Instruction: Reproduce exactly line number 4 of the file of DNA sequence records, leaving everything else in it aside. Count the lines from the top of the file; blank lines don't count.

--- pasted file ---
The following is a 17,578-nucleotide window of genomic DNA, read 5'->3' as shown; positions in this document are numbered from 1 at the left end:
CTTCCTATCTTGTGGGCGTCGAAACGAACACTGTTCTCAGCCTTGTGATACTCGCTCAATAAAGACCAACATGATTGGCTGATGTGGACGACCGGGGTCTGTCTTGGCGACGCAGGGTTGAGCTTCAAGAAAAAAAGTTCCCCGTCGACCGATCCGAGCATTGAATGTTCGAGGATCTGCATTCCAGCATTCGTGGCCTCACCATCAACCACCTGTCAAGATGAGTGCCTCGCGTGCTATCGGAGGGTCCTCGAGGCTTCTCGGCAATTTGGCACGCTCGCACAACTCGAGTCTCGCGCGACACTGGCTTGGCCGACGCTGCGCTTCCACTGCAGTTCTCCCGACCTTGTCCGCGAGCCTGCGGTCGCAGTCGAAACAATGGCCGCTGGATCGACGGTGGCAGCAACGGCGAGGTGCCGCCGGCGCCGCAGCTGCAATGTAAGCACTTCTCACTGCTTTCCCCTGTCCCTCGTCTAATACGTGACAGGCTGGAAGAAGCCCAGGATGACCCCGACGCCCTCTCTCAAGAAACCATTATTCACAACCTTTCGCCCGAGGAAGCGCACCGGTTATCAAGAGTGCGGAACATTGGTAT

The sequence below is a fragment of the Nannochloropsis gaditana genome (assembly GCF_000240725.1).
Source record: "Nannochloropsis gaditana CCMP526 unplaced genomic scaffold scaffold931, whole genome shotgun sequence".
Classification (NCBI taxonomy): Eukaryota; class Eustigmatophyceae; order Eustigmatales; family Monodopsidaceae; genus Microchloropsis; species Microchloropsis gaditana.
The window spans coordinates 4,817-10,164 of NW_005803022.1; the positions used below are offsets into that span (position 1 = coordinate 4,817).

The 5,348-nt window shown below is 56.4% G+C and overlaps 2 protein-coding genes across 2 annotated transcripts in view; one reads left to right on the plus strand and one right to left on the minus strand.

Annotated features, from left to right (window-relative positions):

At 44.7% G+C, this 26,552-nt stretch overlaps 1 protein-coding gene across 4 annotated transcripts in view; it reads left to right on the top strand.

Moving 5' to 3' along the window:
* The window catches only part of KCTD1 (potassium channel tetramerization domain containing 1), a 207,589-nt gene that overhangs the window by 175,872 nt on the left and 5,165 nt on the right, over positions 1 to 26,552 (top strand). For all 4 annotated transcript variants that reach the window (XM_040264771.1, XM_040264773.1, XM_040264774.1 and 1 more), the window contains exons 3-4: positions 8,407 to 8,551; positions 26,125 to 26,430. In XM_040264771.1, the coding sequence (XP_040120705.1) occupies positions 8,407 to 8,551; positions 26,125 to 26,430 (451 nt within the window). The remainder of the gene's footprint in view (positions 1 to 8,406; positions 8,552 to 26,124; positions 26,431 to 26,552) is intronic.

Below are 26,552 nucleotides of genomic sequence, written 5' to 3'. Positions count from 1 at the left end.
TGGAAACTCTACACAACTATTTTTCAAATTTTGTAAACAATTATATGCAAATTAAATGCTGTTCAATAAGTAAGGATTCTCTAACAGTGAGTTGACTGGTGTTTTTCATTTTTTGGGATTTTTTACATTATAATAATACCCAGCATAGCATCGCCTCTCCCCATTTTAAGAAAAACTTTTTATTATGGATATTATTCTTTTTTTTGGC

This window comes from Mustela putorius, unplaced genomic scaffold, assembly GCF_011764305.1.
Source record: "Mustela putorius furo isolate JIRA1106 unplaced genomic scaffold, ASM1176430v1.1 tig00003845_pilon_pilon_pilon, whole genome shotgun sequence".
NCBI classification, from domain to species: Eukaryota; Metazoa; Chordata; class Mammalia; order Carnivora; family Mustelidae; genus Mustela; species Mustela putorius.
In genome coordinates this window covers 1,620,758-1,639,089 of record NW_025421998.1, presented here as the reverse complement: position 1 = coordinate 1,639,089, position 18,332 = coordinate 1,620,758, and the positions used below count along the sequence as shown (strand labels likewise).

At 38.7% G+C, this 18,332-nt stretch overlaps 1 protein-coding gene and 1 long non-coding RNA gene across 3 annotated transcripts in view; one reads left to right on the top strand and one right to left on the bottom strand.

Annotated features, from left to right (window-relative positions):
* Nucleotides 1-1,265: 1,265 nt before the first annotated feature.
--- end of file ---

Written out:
Source record: "Nannochloropsis gaditana CCMP526 unplaced genomic scaffold scaffold931, whole genome shotgun sequence".